My intention was to work the conductor for a free ride but that
              individual was obdurate and put me off at Rose Dale, one of Chicago's
              burying grounds. But I had no intention of laying my magical
              aspirations in the ground just then.
              I just settled down for a walk to Waukeegan, and after many weary
              hours' tramp through the snow, arrived safely, but weary and foot sore
              at my destination. I immediately called on the proprietor of Phoenix
              Hall and after a pleasant chat with him, flattered by praising his
              brilliant fancy that had led him to pitch on the name Phoenix for a
              place that had been built over the ashes of another hall.
              The proprietor became very gracious and purred softly like a cat when
              I proposed to hire the hall for the next two nights. The old fellow did
              not forget to mention that his rule was to have the rent strictly in
              advance. I was once more complimentary and it was finally agreed
              that the question of rent should stand over until eight o'clock on the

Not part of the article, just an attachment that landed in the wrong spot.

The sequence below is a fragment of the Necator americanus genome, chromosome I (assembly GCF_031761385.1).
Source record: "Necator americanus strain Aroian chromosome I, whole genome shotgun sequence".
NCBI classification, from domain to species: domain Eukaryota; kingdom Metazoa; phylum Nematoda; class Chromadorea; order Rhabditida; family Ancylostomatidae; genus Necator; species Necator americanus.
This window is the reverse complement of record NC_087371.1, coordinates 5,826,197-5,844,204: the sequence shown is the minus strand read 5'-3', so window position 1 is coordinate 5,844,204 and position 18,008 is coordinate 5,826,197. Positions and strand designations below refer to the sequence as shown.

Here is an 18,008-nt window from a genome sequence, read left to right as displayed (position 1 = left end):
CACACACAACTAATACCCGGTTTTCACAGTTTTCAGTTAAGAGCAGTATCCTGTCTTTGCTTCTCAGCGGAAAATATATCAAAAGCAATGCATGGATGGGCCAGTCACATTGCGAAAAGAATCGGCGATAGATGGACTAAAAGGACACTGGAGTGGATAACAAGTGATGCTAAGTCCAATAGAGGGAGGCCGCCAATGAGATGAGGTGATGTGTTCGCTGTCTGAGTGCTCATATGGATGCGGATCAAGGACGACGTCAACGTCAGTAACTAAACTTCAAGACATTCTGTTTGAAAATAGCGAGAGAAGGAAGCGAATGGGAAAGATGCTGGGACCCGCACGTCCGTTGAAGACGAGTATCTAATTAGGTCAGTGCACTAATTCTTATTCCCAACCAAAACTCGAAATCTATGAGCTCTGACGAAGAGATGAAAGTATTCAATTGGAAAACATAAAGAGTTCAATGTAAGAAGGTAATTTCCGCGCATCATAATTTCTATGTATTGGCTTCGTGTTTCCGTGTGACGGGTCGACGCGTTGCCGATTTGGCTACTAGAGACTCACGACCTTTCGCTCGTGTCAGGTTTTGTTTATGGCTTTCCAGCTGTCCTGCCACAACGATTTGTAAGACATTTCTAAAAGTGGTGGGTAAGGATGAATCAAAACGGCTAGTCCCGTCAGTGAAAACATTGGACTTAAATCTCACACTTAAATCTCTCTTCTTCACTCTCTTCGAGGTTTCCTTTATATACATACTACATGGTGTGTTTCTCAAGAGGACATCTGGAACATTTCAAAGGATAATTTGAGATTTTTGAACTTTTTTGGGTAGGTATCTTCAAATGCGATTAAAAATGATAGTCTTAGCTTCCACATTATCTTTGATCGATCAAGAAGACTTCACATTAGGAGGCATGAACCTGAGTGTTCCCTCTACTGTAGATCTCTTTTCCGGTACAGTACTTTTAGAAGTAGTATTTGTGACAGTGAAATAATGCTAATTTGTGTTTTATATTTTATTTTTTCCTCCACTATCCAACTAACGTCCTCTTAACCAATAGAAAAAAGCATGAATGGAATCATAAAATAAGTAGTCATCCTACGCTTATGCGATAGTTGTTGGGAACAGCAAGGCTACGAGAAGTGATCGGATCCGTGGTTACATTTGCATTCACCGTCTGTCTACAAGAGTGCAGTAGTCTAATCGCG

evening of the first performance.
              Being young and sanguine in those days, I felt sure that by that time
              there would be enough money in the box office to pay the rent. Then I

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My Best Trick--Goldin

              ordered a lot of flaming handbills announcing the show, but upon
              returning to the printing office for the handbills a bill for $10 was
              handed to me with the reminder that I must pay in advance. I frankly
              told the printer I hadn't a cent in the world but had good prospects.
              The Waukeeganer was a bit incredulous but as I was able to talk the
              hind leg off a mule, I soon convinced him that the printing was useless
              to him and that he stood a fair chance to get his money if he allowed
              me to use it to advertise the show. So I gained my point and the
              handbills, and started to stick them up all over the town. No one
              seemed to suspect that I was agent, proprietor and artist all rolled in
              one.
              There was at the hotel a very persevering lightningrod salesman who
              was selling shares in a new company that had been started for the
              purpose of manufacturing a copper-pointed lightningrod. Shares were
              nominally $50 each and he found quite a number of subscribers. The
              most enthusiastic of them all being the landlord of the hotel. The